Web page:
School Notes

May 9, 2015 - fall Denim

Denim Day raises recognition of passionate assault

Pioneer Valley High School’s SHARe bar recently hosted a “Denim Day” convene and dress adult day to lift recognition about a emanate of passionate assault, foster healthy relationships, and yield support for a community.

Denim Day began in 1999 as partial of an general criticism of an Italian High Court preference to overturn a rape self-assurance since a plant was wearing jeans. The Court settled in a preference that “jeans can't even be partly private though a effective assistance of a chairman wearing them…and it is unfit if a plant is struggling with all her might.” The unpopular outcome became an general pitch of myth-based misapplication for passionate attack victims.

Club President Caren Pacheco-Rojas and other bar officers spearheaded a eventuality after being angry by a story of a Italian teen who was intimately assaulted.

SHARe bar students distributed fliers and posters on campus before to a event, and wore flashy jeans to pull attention. Students and staff showed their support and oneness by wearing denim.

The eventuality was co-hosted by a North County Rape Crisis and Child Protection Center. The convene enclosed games such as “a transport in her shoes,” “pin a slot on a jeans,” and a trivia diversion of “myths and facts” about passionate assault. The students also orderly an informational list with resources.

During a eventuality PVHS Community Liaison Araceli Mandujano distributed jeans that had been donated by a Central Coast Rescue Mission to any teenagers who indispensable a pair. Approximately 100 pairs of jeans were distributed.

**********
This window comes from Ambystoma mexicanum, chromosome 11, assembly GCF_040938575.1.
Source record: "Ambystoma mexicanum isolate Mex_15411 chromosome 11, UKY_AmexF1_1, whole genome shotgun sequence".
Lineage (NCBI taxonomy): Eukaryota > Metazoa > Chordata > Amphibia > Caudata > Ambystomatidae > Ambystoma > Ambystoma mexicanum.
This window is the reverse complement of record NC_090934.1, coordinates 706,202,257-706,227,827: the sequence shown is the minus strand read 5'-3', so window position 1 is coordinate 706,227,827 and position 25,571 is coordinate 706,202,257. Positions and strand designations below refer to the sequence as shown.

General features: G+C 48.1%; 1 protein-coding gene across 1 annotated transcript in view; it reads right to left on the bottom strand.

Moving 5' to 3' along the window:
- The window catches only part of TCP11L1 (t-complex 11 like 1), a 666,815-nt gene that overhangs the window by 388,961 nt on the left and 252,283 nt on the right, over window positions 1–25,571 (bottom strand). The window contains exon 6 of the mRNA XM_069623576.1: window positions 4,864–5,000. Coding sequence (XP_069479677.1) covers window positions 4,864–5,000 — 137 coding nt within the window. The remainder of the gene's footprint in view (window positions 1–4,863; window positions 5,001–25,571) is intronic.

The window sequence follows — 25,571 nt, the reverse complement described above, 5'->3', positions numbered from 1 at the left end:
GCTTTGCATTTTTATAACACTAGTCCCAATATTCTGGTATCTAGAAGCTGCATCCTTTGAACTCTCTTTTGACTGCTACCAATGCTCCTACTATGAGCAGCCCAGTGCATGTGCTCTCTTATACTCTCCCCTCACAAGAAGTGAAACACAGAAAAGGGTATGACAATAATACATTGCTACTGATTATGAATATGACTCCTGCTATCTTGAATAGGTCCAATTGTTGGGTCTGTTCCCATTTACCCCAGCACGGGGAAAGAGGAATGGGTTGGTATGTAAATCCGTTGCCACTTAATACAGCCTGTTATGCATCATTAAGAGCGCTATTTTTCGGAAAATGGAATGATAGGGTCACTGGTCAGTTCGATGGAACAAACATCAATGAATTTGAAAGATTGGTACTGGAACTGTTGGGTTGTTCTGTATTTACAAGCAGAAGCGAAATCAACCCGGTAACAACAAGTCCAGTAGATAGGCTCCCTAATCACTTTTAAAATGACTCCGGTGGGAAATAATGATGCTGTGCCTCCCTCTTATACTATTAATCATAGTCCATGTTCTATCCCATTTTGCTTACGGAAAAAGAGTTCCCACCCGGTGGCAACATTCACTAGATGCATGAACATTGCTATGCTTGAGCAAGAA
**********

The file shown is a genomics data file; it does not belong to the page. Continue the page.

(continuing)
SM-Bonita hosting final twin soak meeting

The Santa Maria-Bonita School District will horde a assembly Monday on a twin soak module designed for Jimenez Elementary School.

The informational assembly starts during 6:30 p.m. during a Souza Student Support Center, 708 S. Miller St. and is for relatives of incoming kindergarten students.

The twin soak module will offer students a event to learn to read, write and pronounce in both English and Spanish. The goals are: growth of preparation in dual languages; educational value by master of Common Core State Standards; and growth of certain cross-cultural attitudes.

Interested relatives are compulsory to attend a meeting. Space in a module is limited. Applications will be accessible during a meeting.

Lucia Mar students acquire scholarships

The California Retired Teachers Association (Division 23) recently awarded scholarships to a series of internal high propagandize students.

Julian Crocker, recently late San Luis Obispo County superintendent of schools, presented a awards during a rite during a Madonna Inn in San Luis Obispo.

Among those respected are: Vidhi Patel, Evelyn Teodoro, Raed Awadallah, Oliva Galindo, Ulyses Aguilar Torres, Cynthia Navis, Kai Givogue and Christine DeLaby.

RHS rope shines in Parks Festival

The Righetti High School Band recently warranted a “Superior Rating” during a Music in a Parks Festival in Southern California.

The Warrior musicians strike a high note with a throng and judges behaving selections that enclosed “Songs of Scotland” by Mark Williams and “Quintus” by Larry Clark during a Placentia Presbyterian Church. The awards rite took place during a Big Thunder Ranch Jamboree inside Disneyland.